Barry Gordemer

Just like comedian Rodney Dangerfield, the microwave oven often gets no respect. Every kitchen has one, but no self-respecting cook would admit to using it for anything more than just heating up last night's pasta. But it's hard to deny the influence the food-nuker has had on American life, and this year marks 50 years since its arrival.

The first countertop microwave was the Amana Radarange, which debuted in 1967 and sold for $495. It's the appliance that made zapping your food as routine as brushing your teeth.

First, it was The Supremes, then The Beatles, then The Police. Now there is news that another enduring band is breaking up: Chuck E. Cheese's The Pizza Time Players.

Chuck E. Cheese — a large rat puppet with a New York accent — along with his fellow animatronic pals sing and shake their mechanical limbs to cover tunes in about 500 pizza restaurants nationwide.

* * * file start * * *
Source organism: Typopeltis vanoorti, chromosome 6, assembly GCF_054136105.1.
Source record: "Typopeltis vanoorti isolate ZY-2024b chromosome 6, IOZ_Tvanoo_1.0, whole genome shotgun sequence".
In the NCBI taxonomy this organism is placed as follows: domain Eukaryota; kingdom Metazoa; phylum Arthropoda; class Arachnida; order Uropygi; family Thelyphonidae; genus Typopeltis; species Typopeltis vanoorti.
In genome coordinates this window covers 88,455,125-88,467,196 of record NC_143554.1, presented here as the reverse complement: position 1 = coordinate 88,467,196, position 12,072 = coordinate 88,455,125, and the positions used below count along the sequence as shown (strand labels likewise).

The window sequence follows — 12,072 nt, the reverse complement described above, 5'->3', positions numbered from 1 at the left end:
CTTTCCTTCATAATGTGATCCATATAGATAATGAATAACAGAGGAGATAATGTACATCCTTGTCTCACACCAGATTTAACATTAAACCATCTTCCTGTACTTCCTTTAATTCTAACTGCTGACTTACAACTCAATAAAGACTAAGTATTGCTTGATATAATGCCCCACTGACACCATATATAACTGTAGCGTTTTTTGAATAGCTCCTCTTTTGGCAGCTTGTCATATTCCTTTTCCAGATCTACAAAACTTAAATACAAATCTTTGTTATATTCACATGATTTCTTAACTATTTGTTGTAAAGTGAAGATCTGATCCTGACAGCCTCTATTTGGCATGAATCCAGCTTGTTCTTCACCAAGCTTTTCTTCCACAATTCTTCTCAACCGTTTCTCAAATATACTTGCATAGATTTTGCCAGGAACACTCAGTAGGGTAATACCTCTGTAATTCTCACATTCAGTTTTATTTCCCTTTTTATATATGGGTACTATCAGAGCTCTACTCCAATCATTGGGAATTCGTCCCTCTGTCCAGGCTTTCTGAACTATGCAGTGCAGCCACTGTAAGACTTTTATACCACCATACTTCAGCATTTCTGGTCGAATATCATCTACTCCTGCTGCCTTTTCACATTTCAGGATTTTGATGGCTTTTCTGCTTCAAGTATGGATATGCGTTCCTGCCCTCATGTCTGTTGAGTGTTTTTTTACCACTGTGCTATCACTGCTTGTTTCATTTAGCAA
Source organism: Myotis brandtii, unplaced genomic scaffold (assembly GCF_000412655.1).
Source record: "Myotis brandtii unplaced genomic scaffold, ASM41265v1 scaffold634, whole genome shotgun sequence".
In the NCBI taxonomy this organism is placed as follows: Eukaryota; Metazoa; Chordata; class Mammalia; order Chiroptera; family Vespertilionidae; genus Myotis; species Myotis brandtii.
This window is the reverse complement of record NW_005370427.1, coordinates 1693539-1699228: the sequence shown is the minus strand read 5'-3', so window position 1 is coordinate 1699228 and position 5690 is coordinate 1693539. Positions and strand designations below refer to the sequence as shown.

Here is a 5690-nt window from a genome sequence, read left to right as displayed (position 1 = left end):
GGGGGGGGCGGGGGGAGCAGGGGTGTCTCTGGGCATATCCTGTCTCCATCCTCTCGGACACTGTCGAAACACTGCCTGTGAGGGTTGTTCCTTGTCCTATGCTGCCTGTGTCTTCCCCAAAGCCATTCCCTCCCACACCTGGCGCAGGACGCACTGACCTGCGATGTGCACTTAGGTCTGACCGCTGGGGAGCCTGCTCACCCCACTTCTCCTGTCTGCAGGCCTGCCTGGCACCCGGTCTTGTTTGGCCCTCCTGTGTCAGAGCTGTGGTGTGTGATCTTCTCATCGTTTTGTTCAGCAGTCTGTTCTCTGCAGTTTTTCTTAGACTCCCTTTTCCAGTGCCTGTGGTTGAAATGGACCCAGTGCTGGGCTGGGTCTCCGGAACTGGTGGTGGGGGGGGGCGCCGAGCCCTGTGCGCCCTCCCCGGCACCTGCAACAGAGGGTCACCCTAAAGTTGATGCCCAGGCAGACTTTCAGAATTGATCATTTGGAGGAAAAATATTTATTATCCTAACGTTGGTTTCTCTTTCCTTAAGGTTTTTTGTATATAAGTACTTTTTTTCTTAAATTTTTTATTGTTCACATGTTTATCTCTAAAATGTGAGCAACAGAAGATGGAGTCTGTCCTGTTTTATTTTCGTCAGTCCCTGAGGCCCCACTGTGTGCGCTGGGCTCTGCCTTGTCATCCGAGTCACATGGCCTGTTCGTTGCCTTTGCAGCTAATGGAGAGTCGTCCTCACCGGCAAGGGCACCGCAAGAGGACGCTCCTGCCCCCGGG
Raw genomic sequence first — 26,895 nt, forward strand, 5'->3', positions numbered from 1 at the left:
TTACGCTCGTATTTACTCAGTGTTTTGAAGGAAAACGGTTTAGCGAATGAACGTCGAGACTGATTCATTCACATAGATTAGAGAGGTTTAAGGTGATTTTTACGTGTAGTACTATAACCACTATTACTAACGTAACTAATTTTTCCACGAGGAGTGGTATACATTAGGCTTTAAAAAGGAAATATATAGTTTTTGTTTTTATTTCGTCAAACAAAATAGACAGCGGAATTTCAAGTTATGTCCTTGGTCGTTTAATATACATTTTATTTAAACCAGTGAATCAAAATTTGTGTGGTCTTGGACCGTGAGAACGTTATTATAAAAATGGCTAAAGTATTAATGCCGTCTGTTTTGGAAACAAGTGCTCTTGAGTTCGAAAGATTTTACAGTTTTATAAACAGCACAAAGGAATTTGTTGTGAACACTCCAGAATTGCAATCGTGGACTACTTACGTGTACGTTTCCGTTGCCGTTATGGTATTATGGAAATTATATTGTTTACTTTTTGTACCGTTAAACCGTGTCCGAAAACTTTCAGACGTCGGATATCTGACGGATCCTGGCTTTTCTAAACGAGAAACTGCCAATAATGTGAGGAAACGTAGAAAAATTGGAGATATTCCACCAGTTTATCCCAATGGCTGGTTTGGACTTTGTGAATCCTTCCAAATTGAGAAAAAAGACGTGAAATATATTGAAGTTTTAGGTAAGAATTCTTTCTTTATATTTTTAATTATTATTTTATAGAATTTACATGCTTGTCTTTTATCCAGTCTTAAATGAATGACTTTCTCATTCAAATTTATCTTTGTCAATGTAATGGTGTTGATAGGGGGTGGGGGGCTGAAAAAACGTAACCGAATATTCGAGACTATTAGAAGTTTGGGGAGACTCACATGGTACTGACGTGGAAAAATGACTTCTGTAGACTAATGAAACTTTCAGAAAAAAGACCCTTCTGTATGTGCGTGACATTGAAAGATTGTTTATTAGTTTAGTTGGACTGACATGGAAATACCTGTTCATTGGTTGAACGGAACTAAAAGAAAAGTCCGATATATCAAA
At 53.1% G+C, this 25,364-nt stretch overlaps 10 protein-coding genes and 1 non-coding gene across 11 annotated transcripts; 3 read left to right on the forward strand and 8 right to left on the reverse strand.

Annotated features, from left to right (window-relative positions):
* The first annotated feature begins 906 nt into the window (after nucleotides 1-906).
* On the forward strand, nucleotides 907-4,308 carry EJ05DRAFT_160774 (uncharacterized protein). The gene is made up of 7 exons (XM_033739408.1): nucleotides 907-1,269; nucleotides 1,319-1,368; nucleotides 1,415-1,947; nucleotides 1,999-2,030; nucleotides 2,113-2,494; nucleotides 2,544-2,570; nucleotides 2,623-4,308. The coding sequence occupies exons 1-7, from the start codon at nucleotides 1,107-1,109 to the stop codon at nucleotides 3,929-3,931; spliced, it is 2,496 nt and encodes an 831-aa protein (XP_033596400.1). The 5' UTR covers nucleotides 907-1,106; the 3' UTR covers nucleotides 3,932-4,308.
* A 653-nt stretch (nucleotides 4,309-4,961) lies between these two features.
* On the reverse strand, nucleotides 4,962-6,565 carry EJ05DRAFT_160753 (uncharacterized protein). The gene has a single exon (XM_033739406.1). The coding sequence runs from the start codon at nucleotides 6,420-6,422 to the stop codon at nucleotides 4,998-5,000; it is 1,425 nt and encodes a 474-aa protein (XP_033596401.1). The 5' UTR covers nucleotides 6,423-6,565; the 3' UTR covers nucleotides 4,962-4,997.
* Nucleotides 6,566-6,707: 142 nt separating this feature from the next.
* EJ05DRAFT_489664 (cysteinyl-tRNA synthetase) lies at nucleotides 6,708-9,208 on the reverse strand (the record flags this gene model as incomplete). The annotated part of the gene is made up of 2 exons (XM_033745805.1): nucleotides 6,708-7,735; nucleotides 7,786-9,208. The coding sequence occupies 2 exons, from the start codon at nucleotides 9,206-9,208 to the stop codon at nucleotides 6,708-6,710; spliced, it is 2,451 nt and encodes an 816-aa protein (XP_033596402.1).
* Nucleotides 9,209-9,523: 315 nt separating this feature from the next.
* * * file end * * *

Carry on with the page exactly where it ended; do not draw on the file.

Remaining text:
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Transcript

RENEE MONTAGNE, HOST:

I'm Renee Montagne and - David - David, are you there?

DAVID GREENE, HOST:

The United Nations has declared Friday World Radio Day in celebration of radio's unique status as a "simple and inexpensive" technology with the power to reach even the most remote, marginalized communities.

But we wondered — in this digital age, how hard is it to find a simple, inexpensive radio?

Our journey took us to several stores in Washington, D.C., in search of a portable and affordable radio, as well as to the National Capital Radio and Television Museum in Bowie, Md.